In case you haven’t heard, the interwebs is alight with controversy, yet again. Well, more accurately, when is it not alight with controversy, right? There are myriad controversies that abound within the spaces of social media and the corners of the internet. Most relevant to us on this blog and ACRL-WGSS is Women Against Feminism (WAF) on Tumblr and Facebook, which has been catching fire recently. As soon as famous celebrities start getting into the action, it’s safe to assume that the phenomenon has more than just momentum.
Of course, this has less to do with older ways of conceptualizing knowledge, information, or data than it does with the attention economy of the internet. In the attention economy approach, the Web is the platform or soapbox, attention is both the product being sold and bought, but also the currency with which we trade. One way to read the internet is as a platform for performance. Among the things we share on the internet–besides pictures of our beautifully assembled meals and videos we have taken of our pets and/or babies–are ways we demonstrate who we are, ways we perform parts of our identities, be it our political affiliations or points-of-view regarding particular social issues. We demonstrate these online in myriad combinations. Attention is significant in these performance endeavors since it is essentially how images and videos go viral. Catching the attention of others is how our identity performances online expand beyond our individual spheres to those of others. This ability to spread ideas quickly, along with the ability to amplify them, is among the most significant aspects of the Web as platform. If an image or a video resonates enough, it will be shared and re-shared and even more attention will be paid, traded, and trained on the image or video.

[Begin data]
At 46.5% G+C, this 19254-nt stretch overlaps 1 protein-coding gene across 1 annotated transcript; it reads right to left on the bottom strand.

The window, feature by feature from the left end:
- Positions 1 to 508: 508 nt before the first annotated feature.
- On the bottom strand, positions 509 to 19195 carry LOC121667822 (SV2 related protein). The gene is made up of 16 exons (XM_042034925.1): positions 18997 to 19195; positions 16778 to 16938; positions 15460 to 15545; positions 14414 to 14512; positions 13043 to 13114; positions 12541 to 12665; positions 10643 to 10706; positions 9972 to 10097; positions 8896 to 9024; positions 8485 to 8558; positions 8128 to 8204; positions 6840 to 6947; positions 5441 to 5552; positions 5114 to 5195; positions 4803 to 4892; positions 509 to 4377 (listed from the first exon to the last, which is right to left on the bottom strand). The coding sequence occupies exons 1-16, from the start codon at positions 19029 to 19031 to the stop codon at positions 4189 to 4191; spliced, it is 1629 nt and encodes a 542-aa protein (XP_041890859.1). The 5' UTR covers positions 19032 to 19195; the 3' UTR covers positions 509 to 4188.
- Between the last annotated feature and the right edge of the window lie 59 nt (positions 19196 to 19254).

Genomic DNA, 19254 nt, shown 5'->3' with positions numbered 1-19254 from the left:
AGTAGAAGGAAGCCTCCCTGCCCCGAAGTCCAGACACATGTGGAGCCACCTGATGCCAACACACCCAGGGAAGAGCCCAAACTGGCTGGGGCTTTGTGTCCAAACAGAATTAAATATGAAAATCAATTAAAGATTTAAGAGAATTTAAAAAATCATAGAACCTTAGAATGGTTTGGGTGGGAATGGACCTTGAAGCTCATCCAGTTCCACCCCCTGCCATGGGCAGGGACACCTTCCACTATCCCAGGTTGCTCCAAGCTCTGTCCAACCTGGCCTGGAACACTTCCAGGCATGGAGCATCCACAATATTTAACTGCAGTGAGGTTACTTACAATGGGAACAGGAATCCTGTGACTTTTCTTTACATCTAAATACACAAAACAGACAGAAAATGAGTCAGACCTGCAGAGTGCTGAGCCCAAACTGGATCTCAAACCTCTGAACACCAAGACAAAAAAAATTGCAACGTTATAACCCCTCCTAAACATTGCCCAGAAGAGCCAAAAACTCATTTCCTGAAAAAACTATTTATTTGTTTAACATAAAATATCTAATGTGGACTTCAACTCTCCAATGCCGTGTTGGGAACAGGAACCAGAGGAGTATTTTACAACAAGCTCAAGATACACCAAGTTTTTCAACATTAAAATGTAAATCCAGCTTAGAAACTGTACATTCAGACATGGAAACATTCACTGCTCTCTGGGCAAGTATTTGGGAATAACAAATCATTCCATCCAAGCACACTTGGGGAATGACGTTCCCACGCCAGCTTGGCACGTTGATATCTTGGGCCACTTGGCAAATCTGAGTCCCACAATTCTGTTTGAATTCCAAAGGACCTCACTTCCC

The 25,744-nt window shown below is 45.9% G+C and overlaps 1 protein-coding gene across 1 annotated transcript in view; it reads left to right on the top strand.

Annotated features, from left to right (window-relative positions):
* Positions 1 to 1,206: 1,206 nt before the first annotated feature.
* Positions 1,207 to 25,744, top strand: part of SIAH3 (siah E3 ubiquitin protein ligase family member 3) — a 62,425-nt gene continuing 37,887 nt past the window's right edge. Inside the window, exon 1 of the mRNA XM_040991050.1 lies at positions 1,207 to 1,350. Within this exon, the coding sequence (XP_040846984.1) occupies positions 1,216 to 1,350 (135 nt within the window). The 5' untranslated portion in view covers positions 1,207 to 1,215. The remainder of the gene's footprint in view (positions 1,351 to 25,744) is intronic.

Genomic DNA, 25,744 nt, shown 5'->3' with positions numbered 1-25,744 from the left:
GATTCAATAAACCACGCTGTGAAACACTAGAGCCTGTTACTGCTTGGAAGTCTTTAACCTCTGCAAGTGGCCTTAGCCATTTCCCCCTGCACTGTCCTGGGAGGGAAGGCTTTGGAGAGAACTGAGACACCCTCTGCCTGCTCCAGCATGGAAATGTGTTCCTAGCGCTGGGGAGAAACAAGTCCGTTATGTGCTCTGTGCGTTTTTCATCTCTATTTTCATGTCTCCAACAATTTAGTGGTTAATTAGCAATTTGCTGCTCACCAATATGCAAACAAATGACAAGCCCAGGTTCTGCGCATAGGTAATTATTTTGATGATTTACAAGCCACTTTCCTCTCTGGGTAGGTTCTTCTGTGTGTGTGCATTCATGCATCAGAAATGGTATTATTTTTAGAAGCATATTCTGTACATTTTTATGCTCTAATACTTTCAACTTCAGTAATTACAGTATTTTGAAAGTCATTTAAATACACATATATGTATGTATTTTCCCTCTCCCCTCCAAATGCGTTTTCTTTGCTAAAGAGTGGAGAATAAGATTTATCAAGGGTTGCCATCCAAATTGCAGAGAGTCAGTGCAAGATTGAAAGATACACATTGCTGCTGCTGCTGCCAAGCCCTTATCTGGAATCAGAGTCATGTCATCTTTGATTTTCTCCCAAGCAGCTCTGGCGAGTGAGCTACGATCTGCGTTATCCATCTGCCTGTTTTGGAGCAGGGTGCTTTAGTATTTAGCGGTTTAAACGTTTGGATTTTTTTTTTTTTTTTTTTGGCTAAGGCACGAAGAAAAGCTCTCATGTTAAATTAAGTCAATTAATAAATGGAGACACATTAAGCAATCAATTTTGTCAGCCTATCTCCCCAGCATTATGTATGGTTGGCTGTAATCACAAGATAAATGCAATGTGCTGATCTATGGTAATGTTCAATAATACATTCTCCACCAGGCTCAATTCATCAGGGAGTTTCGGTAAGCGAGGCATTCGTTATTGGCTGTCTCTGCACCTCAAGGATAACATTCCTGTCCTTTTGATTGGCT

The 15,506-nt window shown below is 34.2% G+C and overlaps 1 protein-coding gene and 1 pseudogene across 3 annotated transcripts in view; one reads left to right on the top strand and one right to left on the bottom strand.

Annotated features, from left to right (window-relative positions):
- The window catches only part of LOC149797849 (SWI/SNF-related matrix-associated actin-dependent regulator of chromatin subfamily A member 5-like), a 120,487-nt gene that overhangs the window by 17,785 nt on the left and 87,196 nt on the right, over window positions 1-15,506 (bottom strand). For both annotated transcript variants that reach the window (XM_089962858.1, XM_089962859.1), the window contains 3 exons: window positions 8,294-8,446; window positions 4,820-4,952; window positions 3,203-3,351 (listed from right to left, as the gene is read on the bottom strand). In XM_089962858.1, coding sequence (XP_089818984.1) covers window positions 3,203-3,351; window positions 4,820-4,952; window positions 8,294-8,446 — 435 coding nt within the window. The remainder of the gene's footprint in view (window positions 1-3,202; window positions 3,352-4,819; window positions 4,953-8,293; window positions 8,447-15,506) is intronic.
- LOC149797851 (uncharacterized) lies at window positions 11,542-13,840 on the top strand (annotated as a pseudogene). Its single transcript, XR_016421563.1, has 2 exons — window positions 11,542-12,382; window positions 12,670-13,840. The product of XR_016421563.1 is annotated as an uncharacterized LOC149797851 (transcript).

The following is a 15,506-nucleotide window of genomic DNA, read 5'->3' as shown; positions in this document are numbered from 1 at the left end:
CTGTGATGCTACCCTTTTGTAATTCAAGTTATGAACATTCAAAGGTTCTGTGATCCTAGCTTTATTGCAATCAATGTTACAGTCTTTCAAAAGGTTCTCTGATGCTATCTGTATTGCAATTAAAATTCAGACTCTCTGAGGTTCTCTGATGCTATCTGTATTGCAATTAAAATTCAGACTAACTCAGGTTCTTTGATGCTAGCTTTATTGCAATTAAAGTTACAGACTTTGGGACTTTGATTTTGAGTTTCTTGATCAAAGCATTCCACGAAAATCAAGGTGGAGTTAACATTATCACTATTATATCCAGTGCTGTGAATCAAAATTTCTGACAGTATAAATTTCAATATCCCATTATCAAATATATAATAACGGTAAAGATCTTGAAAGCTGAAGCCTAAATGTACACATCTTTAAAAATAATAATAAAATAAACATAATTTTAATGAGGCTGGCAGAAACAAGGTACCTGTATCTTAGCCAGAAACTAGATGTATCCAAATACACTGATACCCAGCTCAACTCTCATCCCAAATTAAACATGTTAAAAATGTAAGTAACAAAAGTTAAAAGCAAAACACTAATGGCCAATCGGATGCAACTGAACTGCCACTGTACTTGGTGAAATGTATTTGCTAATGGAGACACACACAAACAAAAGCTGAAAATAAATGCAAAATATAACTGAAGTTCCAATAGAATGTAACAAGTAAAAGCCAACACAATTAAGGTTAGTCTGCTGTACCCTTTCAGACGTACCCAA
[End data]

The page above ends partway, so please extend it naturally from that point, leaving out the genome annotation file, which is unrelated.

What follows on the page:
Which brings me back to perspectives delivered through Women Against Feminism’s social media channels. I must admit that I am confused by the perspectives shared on the WAF Tumblr and Facebook pages. I find the comments left on the stories about WAF baffling as well. Of course, it is very easy to just dismiss these occurrences as oddities and of being of little consequence. However, I do think that there’s something worthy of deeper examination in this latest iteration of anti-feminism on the Web.
Perhaps I ought to qualify my confusion by stating that I have had only very positive experiences with feminism. I am also baffled with the assertions of feminism as an organization or a singular movement. As if we completely agree on everything. I accept that there are many forms of feminism, as there are many types of feminists. Sure, the principles of gender equality, social justice, and empowerment are what ties us all together. But some of us emphasize some aspects of lived experience more than others. We also have differing views and outlooks, which often get translated into various corners under the vast umbrella of the feminist movement. I have heard stories of women who have been shamed or ejected from feminist organizations because they got married or expressed desires to have a domestic life with men. This is the type of feminism with which I have no experience at all.